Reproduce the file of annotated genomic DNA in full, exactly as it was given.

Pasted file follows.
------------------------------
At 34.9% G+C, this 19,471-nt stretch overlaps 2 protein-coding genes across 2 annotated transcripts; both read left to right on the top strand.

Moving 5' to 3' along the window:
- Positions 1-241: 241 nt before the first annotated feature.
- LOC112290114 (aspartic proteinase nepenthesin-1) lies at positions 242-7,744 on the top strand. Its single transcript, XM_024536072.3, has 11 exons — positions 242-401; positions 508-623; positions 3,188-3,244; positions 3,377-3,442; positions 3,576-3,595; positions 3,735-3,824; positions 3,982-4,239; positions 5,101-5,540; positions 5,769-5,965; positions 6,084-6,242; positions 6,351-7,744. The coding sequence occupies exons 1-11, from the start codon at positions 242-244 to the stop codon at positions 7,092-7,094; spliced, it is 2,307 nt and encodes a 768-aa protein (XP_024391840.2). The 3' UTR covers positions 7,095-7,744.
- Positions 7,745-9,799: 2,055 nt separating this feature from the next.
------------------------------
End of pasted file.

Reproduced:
At 34.9% G+C, this 19,471-nt stretch overlaps 2 protein-coding genes across 2 annotated transcripts; both read left to right on the top strand.

Moving 5' to 3' along the window:
- Positions 1-241: 241 nt before the first annotated feature.
- LOC112290114 (aspartic proteinase nepenthesin-1) lies at positions 242-7,744 on the top strand. Its single transcript, XM_024536072.3, has 11 exons — positions 242-401; positions 508-623; positions 3,188-3,244; positions 3,377-3,442; positions 3,576-3,595; positions 3,735-3,824; positions 3,982-4,239; positions 5,101-5,540; positions 5,769-5,965; positions 6,084-6,242; positions 6,351-7,744. The coding sequence occupies exons 1-11, from the start codon at positions 242-244 to the stop codon at positions 7,092-7,094; spliced, it is 2,307 nt and encodes a 768-aa protein (XP_024391840.2). The 3' UTR covers positions 7,095-7,744.
- Positions 7,745-9,799: 2,055 nt separating this feature from the next.